Chief Junaluska of the Cherokees: A story from the NOAC Coffeehouse




A statue of Chief Junaluska stands outside the Stuart Auditorium at Lake Junaluska Conference Center
Photo by Cheryl Brumbaugh-Cayford

A statue of Chief Junaluska stands outside the Stuart Auditorium at Lake Junaluska Conference Center

This is one of the stories shared at the NOAC Coffeehouse, submitted by Willard “Duly” Dulabaum:

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Chief Junaluska was born around 1775 in North Carolina, near present day Dillard, Ga. A few days after his birth, he was given his original name when the cradle-board holding him fell over. He was called “Gu-Ka-Las-Ki” or” Gulkalaski” in the Cherokee language, meaning “one who falls from a leaning position” (1). A couple more revisions to his name followed into adulthood. He married Ni-suh, and had three children, boys Jim-my and Sic-que-yuh, and daughter Na-lih. He became a leader of the Eastern Band of Cherokee Indians residing in and around western North Carolina. He would go on to fight alongside Andrew Jackson and save his life at the Battle of Horseshoe Bend, a so-called “unsung hero of the greatest Indian battle in history” (2).

At one point, Chief Junaluska reportedly had sent word to Tecumseh that the Cherokee would not join an Indian confederacy against the whites. So when the Creek Indians in Alabama fought with the British in the War of 1812, the Cherokee raised an army to oppose them. Chief Junaluska personally recruited over 100 men for the Battle of Horseshoe Bend, and commanded 500 (2). Further, he assumed strategic leadership to help secure the decisive and famous victory near the end of the war. It was there that he tripped a prisoner of war who was lunging at Jackson with a knife.

When the Battle of Horseshoe Bend was over, Andrew Jackson was reported to have told Chief Junaluska: “As long as the sun shines and the grass grows, there shall be friendship between us, and the feet of the Cherokee shall be toward the east” (1, 2). But in a few years, Jackson was in the White House and set about to remove all the Cherokee to new homes in the West, in what would be called the Great Removal. At that point, Chief Junaluska was said to have second thoughts about having saved Jackson’s life.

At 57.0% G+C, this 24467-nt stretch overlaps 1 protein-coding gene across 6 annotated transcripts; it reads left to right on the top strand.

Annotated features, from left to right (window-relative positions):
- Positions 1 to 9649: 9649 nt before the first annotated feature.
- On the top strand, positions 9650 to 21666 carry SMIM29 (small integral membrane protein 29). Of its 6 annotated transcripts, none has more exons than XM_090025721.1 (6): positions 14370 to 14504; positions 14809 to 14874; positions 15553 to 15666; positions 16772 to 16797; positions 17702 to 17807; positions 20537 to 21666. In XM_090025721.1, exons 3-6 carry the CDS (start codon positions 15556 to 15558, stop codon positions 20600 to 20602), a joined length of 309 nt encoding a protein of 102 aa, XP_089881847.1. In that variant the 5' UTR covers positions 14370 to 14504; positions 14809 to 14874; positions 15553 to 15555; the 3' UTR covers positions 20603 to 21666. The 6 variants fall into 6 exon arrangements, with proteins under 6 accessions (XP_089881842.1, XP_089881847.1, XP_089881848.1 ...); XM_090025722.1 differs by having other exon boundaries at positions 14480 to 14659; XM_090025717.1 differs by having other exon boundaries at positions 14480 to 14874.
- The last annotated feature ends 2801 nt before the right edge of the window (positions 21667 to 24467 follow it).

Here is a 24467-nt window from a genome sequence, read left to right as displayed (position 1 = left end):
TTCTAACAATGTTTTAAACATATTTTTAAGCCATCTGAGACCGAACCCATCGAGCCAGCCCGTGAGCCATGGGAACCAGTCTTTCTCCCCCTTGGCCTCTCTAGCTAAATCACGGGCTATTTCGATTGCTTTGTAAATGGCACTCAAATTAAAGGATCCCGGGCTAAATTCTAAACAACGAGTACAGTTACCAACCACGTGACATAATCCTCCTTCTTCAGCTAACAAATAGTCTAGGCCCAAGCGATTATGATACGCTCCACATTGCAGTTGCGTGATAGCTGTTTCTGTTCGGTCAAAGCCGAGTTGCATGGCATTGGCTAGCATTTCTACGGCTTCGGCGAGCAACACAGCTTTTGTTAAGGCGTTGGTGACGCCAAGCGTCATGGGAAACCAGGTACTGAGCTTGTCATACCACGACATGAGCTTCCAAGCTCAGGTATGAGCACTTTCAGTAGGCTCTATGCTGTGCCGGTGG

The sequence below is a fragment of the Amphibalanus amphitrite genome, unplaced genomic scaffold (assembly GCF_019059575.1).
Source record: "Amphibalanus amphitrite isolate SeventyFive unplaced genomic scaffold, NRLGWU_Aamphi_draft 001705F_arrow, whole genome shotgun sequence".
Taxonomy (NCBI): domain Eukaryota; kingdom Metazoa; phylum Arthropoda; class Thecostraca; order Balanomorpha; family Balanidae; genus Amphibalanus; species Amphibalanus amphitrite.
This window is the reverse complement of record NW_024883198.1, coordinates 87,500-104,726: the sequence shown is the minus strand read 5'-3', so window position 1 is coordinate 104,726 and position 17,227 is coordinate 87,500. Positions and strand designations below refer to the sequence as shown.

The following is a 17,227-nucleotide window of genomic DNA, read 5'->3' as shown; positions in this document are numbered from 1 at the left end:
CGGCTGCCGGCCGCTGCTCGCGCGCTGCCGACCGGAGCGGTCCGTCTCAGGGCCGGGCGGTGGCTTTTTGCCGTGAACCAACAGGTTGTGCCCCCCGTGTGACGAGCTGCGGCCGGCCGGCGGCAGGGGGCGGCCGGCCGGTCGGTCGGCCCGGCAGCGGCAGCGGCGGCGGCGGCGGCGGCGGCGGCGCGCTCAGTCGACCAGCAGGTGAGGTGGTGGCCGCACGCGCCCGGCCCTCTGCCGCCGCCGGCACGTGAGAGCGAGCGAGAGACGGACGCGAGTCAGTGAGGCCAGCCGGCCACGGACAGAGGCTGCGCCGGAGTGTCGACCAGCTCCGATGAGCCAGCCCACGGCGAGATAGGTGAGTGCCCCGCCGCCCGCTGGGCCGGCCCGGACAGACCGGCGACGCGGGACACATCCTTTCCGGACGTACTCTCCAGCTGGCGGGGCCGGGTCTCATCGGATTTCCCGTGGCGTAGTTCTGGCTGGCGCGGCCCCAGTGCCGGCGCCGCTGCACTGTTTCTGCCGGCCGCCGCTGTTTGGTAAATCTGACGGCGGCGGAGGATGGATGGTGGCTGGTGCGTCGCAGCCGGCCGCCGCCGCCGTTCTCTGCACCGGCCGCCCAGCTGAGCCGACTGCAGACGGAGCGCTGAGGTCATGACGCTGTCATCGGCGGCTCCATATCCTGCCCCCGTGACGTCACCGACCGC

During the infamous “Trail of Tears” in 1838, Chief Junaluska and others of the Cherokee Nation were incarcerated for a time, and then were among over 5,000 who were led over 800 miles in bands of 1,000 or more to land in Oklahoma, which was considered much less desirable. Chief Junaluska broke away once, leading a group of 50, but was captured. However, after a short time in what is now Oklahoma, he returned to the mountains of his birth by 1842, walking all the way! In 1847 the state legislature of North Carolina conferred upon him the right of citizenship and granted him a tract of land at what is now Robinsville. He died there in 1858 and was buried with his second wife (1) on a hill above the town where the Daughters of the American Revolution erected a monument to his memory.

A bronze plaque bolted to a great hunk of native stone replaced the earlier, traditional Cherokee pile of stones. It reads, in part: “Here lies the bodies of the Cherokee Chief, Junaluska, and Nic-ie, his wife. Together with his warriors he saved the life of General Jackson at the Battle of Horseshoe Bend, and for his bravery and faithfulness North Carolina made him a citizen and gave him land in Graham County.” 

He has been memorialized by Lake Junaluska, Junaluska Creek, Junaluska Gap, Junaluska Ridge, the Junaluska Salamander, and Mount Junaluska (now known as North Eaglenest Mountain). And Brethren who attend the National Older Adult Conference gather around his statue before and after each session at the Lake Junaluska Assembly, where he appears regularly in group photographs and may even find a new future in “selfies.”

Sources: (1) Wikipedia, and (2) Georgia Tribe of Eastern Cherokee website.

-- Willard "Duly" Dulabaum is an ordained minister in the Church of the Brethren, and a member at Highland Avenue Church of the Brethren in Elgin, Ill.

A plaque that stands with the statue of Chief Junaluska of the Cherokees, placed in front of the Stuart Auditorium at the Lake Junaluska Conference Center in North Carolina.
Photo by Cheryl Brumbaugh-Cayford

A plaque that stands with the statue of Chief Junaluska of the Cherokees, placed in front of the Stuart Auditorium at the Lake Junaluska Conference Center in North Carolina.

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